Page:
An Aylesbury landlord has called for the district council to improve their measures to assist him after losing thousands of pounds dealing with a problem tenant.
Landlord Neil Conroy let property in a village in Aylesbury Vale to a tenant around four years ago. However, two years later the tenant allegedly contacted Environmental Health claiming there was no central heating in the property.
Under the Housing Act, Mr Conroy was ordered to make changes to the property. He explained: ‘I didn’t understand why I had to brick up the fireplace and upgrade some of the power supplies. The tenant was constantly hostile to all who worked at the property and would often not let workmen in. This resulted in the works costing about £20,000 to complete.’
Mr Conroy was later asked to sell the property by the Vale of Aylesbury Housing Trust in 2016. However, this was complicated by his tenant developing mobility issues. The district council advised the tenant to stay in the property until they were evicted by their landlord. The tenant was eventually rehomed by the council, however by this point Mr Conroy had been forced to endure the stress of court proceedings. The property’s mess made it uninhabitable and Mr Conroy had lost significant sums of money.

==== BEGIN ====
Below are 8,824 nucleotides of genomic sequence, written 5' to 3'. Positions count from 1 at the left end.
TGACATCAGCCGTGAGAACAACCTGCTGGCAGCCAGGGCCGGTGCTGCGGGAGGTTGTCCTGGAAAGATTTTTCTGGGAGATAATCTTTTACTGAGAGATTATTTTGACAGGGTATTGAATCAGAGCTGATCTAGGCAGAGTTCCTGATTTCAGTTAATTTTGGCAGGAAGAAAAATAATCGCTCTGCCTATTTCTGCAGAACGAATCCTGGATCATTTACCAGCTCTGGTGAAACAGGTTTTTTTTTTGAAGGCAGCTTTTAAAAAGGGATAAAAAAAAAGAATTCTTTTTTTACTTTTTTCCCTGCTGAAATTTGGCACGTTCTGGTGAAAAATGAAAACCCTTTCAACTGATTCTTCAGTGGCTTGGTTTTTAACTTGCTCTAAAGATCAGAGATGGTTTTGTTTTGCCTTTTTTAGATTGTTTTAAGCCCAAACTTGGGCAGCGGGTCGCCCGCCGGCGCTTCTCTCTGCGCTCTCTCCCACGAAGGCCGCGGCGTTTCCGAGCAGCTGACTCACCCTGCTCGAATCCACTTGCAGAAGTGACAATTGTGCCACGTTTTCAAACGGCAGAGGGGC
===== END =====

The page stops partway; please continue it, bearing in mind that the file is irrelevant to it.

He continued: ‘We have lost tens of thousands of pounds going through the courts. It not right that the council advise tenants to stay in the properties. This has happened to us so many times even when the tenant is not paying the rent.’
A council spokesman stated: ‘All dwellings need to meet the same standards regardless of whether the tenant is supported in paying their rent through housing benefit payments. Where possible we always try to work with landlords to improve defects in their properties, but we will take action if it is necessary to protect the health of occupants.’